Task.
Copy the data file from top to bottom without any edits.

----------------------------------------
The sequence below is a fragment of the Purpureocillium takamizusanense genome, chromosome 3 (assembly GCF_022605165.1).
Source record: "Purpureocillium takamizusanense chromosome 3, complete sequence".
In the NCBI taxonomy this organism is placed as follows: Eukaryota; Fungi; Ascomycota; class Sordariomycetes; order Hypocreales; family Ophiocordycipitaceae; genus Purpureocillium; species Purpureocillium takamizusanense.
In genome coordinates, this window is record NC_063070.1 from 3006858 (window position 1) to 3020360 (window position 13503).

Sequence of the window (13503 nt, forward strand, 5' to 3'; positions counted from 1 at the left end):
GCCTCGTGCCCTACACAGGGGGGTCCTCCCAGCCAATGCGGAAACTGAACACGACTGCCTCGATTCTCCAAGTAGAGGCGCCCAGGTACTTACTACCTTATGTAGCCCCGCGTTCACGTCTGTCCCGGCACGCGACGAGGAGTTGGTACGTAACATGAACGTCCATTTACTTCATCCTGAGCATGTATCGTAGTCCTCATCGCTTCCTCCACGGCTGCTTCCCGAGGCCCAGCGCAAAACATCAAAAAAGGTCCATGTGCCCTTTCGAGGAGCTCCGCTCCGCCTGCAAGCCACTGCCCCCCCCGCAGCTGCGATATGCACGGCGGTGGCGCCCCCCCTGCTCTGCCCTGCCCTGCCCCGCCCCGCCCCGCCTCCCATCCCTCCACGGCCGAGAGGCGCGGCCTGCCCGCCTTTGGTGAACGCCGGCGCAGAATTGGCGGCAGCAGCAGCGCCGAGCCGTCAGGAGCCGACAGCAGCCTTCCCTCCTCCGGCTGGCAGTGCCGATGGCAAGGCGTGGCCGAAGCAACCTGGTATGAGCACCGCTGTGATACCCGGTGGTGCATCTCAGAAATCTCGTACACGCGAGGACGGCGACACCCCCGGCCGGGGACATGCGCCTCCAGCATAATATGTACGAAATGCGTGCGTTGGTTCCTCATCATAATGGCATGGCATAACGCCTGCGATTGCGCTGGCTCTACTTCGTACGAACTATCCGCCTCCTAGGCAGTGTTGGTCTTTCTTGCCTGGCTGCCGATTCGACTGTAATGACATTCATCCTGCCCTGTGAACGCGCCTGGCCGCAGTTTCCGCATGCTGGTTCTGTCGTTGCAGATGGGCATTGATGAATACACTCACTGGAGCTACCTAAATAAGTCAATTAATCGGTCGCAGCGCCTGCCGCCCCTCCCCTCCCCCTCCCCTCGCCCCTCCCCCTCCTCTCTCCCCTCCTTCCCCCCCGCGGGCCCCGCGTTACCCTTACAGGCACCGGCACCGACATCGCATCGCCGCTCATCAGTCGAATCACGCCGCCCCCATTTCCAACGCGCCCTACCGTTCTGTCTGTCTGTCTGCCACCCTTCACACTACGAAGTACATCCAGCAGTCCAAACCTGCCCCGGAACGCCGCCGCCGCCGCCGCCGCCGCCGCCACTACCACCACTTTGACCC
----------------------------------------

The sequence below is a fragment of the Purpureocillium takamizusanense genome, chromosome 3 (assembly GCF_022605165.1).
Source record: "Purpureocillium takamizusanense chromosome 3, complete sequence".
In the NCBI taxonomy this organism is placed as follows: Eukaryota; Fungi; Ascomycota; class Sordariomycetes; order Hypocreales; family Ophiocordycipitaceae; genus Purpureocillium; species Purpureocillium takamizusanense.
In genome coordinates, this window is record NC_063070.1 from 3006858 (window position 1) to 3020360 (window position 13503).

Sequence of the window (13503 nt, forward strand, 5' to 3'; positions counted from 1 at the left end):
GCCTCGTGCCCTACACAGGGGGGTCCTCCCAGCCAATGCGGAAACTGAACACGACTGCCTCGATTCTCCAAGTAGAGGCGCCCAGGTACTTACTACCTTATGTAGCCCCGCGTTCACGTCTGTCCCGGCACGCGACGAGGAGTTGGTACGTAACATGAACGTCCATTTACTTCATCCTGAGCATGTATCGTAGTCCTCATCGCTTCCTCCACGGCTGCTTCCCGAGGCCCAGCGCAAAACATCAAAAAAGGTCCATGTGCCCTTTCGAGGAGCTCCGCTCCGCCTGCAAGCCACTGCCCCCCCCGCAGCTGCGATATGCACGGCGGTGGCGCCCCCCCTGCTCTGCCCTGCCCTGCCCCGCCCCGCCCCGCCTCCCATCCCTCCACGGCCGAGAGGCGCGGCCTGCCCGCCTTTGGTGAACGCCGGCGCAGAATTGGCGGCAGCAGCAGCGCCGAGCCGTCAGGAGCCGACAGCAGCCTTCCCTCCTCCGGCTGGCAGTGCCGATGGCAAGGCGTGGCCGAAGCAACCTGGTATGAGCACCGCTGTGATACCCGGTGGTGCATCTCAGAAATCTCGTACACGCGAGGACGGCGACACCCCCGGCCGGGGACATGCGCCTCCAGCATAATATGTACGAAATGCGTGCGTTGGTTCCTCATCATAATGGCATGGCATAACGCCTGCGATTGCGCTGGCTCTACTTCGTACGAACTATCCGCCTCCTAGGCAGTGTTGGTCTTTCTTGCCTGGCTGCCGATTCGACTGTAATGACATTCATCCTGCCCTGTGAACGCGCCTGGCCGCAGTTTCCGCATGCTGGTTCTGTCGTTGCAGATGGGCATTGATGAATACACTCACTGGAGCTACCTAAATAAGTCAATTAATCGGTCGCAGCGCCTGCCGCCCCTCCCCTCCCCCTCCCCTCGCCCCTCCCCCTCCTCTCTCCCCTCCTTCCCCCCCGCGGGCCCCGCGTTACCCTTACAGGCACCGGCACCGACATCGCATCGCCGCTCATCAGTCGAATCACGCCGCCCCCATTTCCAACGCGCCCTACCGTTCTGTCTGTCTGTCTGCCACCCTTCACACTACGAAGTACATCCAGCAGTCCAAACCTGCCCCGGAACGCCGCCGCCGCCGCCGCCGCCGCCGCCACTACCACCACTTTGACCC